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Tony Riggio says voters in favour of industrialisation in Wattle Grove South just want to have their voices heard.

Yes voters put their case as debate gets nasty

THE fight over the potential rezoning of Wattle Grove South is intensifying, with residents in favour of the potential rezoning and redevelopment saying they have been cut out of the debate by what they describe as the intimidatory tactics of the ‘No’ vote bloc.

This comes as ‘No’ voters have forced a special council meeting to be held on Monday, with a motion put forward to scrap the City of Kalamunda’s consultative community committee of council, an effort to bring the two sides together, and permanently put a stop to any potential rezoning.

Tony Riggio has lived on Victoria Road in Wattle Grove South for 25 years and has witnessed first hand the tactics of the ‘No’ group.

He’s been making signs, as have the ‘No’ voters, but his are being stolen with alarming regularity.

He believes the area he lives in has stagnated, and would welcome a discussion about rezoning or redevelopment.

However he believes at least a section of the ‘No’ voters are engaged in a scare campaign and are not willing to come to the table.

“The first one that was stolen was actually returned to me by one of the ‘No’ campaigners who didn’t feel comfortable with what they had done,” he said.

“It’s pretty clear where it came from.

“If you want to introduce more people into the area, get more jobs happening, more retailers, more shops, then we need to move on the rezoning and get something moving.

“There’s the potential for enormous growth here that will benefit the whole community.

“I really get the impression that the ‘No’ side will do anything to shut down debate or even have a reasonable discussion with us.

“They’ve created a scare campaign amongst the community.

“In my view they’re saying that if the land is redeveloped, well you’ll have to go home and grab your gear and vacate.

“That’s the sort of pressure they’ve put on people and it’s disgraceful.

“A lot of the people are elderly, they’re looking forward to the chance to downsize and move on with the next stage of their lives.”

Mr Riggio said the community was as divided as he had ever seen it, even during the height of the debate over a proposed aged care facility in the area.

“I think we’ve got more than half of the support but there’s people who are genuinely afraid to put their name to it.

“They just want to stay in the background, they support us but they don’t want to get involved.”

One voter in favour of the rezoning, who asked Echo News to with-hold their name, said the opposition tactics were getting nasty.

“People have withdrawn their custom,” they said.

“The no vote is getting a bit nasty with things.

“Our side is more than prepared to compromise but we need them to come to the table.

“There’s been social shunning making people scared to support us, and we’ve had people who did support us, who were going to sign our petition, say that although they support us they can’t afford to be associated with us.

“We’d like to find a solution that takes as many people’s wishes into account as possible.

“With the way things are now that can’t happen.

“What I find inexplicable is that they’re even opposed to doing an environmental study of the area.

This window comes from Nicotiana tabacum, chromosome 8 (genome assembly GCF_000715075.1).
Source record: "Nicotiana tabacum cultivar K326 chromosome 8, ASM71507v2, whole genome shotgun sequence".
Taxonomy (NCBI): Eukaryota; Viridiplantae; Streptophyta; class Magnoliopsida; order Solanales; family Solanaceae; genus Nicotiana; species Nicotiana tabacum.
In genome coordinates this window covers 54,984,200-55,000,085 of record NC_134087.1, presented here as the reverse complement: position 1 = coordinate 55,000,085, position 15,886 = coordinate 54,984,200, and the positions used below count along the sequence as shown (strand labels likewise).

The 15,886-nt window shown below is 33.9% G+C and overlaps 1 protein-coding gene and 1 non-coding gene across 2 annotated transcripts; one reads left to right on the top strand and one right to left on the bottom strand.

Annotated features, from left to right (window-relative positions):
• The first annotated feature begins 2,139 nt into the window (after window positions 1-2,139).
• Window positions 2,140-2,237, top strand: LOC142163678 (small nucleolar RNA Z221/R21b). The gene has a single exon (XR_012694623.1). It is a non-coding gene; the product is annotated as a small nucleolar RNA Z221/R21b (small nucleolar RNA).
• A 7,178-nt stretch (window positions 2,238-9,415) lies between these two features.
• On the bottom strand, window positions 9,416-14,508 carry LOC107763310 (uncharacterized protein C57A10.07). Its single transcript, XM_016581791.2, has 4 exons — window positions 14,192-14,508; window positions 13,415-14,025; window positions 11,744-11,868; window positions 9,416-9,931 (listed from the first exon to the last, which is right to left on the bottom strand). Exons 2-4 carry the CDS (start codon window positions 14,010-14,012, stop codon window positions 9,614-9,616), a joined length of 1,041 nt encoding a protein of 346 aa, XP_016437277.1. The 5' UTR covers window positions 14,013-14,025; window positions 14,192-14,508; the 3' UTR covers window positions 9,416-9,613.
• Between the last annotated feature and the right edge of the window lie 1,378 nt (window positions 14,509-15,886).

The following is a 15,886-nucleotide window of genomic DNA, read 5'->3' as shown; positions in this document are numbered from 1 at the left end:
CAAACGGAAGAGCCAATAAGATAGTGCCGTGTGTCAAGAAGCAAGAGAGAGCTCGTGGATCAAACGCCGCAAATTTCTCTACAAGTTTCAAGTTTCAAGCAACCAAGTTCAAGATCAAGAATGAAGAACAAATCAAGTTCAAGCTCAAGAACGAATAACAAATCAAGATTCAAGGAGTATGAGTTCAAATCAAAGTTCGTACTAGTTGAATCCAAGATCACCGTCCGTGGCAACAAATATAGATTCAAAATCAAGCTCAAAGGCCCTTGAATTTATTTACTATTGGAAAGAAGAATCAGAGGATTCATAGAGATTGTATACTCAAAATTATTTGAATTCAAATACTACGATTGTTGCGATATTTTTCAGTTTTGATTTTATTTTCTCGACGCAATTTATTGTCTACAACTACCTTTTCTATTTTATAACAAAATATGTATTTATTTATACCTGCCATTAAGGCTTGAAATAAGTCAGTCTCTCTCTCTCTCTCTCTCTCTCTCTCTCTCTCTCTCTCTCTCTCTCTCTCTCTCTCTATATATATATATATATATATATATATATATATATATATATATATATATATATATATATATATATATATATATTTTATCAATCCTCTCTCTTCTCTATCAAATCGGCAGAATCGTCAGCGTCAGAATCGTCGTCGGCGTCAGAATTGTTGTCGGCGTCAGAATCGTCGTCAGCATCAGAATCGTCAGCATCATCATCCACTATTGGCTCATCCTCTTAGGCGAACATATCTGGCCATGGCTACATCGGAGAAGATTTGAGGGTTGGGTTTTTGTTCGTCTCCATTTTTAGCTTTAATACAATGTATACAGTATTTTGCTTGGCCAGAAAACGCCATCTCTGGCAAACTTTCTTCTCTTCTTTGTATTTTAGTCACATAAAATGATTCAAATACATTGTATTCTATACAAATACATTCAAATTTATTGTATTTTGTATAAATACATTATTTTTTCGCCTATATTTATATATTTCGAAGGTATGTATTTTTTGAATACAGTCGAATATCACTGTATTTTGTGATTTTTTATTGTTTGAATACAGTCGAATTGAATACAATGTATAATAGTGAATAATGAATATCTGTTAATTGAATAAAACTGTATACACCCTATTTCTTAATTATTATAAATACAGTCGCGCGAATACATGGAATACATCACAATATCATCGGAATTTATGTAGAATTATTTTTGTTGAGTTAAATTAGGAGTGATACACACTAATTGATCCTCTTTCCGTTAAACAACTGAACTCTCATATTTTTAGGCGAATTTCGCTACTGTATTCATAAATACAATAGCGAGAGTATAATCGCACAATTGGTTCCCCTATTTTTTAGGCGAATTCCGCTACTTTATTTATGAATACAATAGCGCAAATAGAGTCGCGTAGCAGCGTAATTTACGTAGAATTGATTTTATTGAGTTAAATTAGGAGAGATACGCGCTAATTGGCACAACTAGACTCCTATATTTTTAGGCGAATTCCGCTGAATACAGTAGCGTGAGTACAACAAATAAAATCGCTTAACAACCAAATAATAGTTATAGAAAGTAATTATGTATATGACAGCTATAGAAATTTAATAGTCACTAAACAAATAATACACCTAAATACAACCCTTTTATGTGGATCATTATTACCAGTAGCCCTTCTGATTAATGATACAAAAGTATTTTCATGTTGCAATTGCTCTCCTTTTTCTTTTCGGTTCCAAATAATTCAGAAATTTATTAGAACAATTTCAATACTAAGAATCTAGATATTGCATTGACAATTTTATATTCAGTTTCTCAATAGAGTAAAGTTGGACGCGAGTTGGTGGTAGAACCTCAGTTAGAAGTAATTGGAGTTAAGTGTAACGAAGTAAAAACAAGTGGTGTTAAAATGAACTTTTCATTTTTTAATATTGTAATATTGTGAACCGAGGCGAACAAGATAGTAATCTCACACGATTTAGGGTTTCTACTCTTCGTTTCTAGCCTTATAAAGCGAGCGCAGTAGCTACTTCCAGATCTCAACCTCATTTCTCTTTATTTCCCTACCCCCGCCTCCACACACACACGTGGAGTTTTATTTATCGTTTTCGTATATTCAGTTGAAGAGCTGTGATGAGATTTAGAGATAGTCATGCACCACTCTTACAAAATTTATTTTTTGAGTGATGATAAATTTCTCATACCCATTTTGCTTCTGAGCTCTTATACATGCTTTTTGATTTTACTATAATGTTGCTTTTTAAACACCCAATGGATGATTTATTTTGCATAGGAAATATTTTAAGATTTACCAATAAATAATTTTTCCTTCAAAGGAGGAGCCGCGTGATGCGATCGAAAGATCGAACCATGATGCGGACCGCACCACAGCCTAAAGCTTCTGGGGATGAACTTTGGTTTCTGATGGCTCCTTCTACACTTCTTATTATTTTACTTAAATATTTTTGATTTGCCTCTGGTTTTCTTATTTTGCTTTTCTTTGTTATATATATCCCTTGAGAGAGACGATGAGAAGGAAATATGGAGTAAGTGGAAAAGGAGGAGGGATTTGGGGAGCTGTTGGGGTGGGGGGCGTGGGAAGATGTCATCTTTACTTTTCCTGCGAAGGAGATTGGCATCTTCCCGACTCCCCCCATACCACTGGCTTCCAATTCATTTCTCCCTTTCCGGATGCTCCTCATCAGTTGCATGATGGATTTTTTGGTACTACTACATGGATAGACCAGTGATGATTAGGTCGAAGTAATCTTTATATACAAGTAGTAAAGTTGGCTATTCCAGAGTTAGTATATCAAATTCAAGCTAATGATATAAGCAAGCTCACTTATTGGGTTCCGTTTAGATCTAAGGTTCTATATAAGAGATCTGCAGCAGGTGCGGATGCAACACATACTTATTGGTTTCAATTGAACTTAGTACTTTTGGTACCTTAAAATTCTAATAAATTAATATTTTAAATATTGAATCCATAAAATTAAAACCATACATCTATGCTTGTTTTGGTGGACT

“If that study finds anything that’s any more sensitive than anything else on the outskirts of Perth, then make it a green space.

“The sad thing is they’re in the trenches now.

“They’ve dug into their position and they’re not willing to enter a discussion.

“We want have our say, and we just want them to listen.”

Bev Dornan has been perhaps the most passionate advocate of the ‘No’ voters.

In a statement to Echo News, she said any development would result in concrete, sheds and barbed wire fences.

Mrs Dornan said her group had no need to concern themselves with voters in favour of the redevelopment.

“We have no knowledge of, nor would we approve of, anyone stealing the signs of the pro-industrial group,” she said.

“We simply have no need to concern ourselves with a tiny smattering of signs obscurely saying Yes.

“The support for the ‘no industrialisation’ group of residents is solid and overwhelming

“We have no knowledge of members of the pro-industrial group being intimidated by members of our group of supporters.

“Our supporters are intelligent people who rely on research and verbal persuasion  exercised within democratic forums.”

She said the consultative community committee of council, formed during the last special council meeting over the issue, was simply a result of Kalamunda councillors caving in to a minority of people.

“Councillors, with the exception of the Deputy Mayor, caved in to the small number of people hoping to profit from the desecration of our environment and our lifestyles,” she said.

“Moreover they passed this motion without having any idea of the committee’s structure, membership, direction or even its powers and as such, the motion is arguably invalid.”

The special council meeting is scheduled to start on Monday night at 7.30pm, directly after a special council meeting, starting at 6.30pm, that will discuss industrialisation in Forrestfield.

About Liam Ducey

Liam Ducey is an experienced journalist, having worked in print media in Kalgoorlie, Esperance, Port Hedland, Bunbury and across the metropolitan area, as well as online for several Fairfax Media mastheads. His reporting has seen him awarded the 2013 Clubs WA award for Best Club Media Story and the Western Australian Football Commission Umpiring Media Award in 2014. He was a finalist in three categories in the 2018 WA Media Awards and is not at all salty that he didn't win at least one. He's recently had a baby girl, Emilia, with his wife Roselyn and has lost all concept of time and sleep.

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